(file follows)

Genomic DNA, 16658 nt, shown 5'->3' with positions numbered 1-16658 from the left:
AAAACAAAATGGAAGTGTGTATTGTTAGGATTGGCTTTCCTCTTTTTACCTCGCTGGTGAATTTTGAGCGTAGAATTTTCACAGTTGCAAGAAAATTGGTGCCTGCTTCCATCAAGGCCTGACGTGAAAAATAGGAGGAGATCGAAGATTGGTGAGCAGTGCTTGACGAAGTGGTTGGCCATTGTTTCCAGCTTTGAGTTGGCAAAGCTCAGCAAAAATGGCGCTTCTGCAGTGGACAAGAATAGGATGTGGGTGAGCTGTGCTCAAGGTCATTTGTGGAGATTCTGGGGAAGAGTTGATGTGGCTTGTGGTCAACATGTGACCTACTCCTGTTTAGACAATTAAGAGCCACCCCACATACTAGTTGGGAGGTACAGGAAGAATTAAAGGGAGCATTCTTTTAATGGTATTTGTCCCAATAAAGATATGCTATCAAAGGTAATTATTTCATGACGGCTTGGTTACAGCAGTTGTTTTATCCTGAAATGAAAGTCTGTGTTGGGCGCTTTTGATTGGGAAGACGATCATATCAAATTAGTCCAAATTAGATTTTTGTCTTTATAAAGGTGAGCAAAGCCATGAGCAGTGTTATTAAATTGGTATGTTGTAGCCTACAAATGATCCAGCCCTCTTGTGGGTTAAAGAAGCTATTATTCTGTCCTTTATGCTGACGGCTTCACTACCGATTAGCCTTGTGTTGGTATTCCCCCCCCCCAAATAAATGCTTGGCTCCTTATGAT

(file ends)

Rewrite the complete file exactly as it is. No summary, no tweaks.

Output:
Genomic DNA, 16658 nt, shown 5'->3' with positions numbered 1-16658 from the left:
AAAACAAAATGGAAGTGTGTATTGTTAGGATTGGCTTTCCTCTTTTTACCTCGCTGGTGAATTTTGAGCGTAGAATTTTCACAGTTGCAAGAAAATTGGTGCCTGCTTCCATCAAGGCCTGACGTGAAAAATAGGAGGAGATCGAAGATTGGTGAGCAGTGCTTGACGAAGTGGTTGGCCATTGTTTCCAGCTTTGAGTTGGCAAAGCTCAGCAAAAATGGCGCTTCTGCAGTGGACAAGAATAGGATGTGGGTGAGCTGTGCTCAAGGTCATTTGTGGAGATTCTGGGGAAGAGTTGATGTGGCTTGTGGTCAACATGTGACCTACTCCTGTTTAGACAATTAAGAGCCACCCCACATACTAGTTGGGAGGTACAGGAAGAATTAAAGGGAGCATTCTTTTAATGGTATTTGTCCCAATAAAGATATGCTATCAAAGGTAATTATTTCATGACGGCTTGGTTACAGCAGTTGTTTTATCCTGAAATGAAAGTCTGTGTTGGGCGCTTTTGATTGGGAAGACGATCATATCAAATTAGTCCAAATTAGATTTTTGTCTTTATAAAGGTGAGCAAAGCCATGAGCAGTGTTATTAAATTGGTATGTTGTAGCCTACAAATGATCCAGCCCTCTTGTGGGTTAAAGAAGCTATTATTCTGTCCTTTATGCTGACGGCTTCACTACCGATTAGCCTTGTGTTGGTATTCCCCCCCCCCAAATAAATGCTTGGCTCCTTATGAT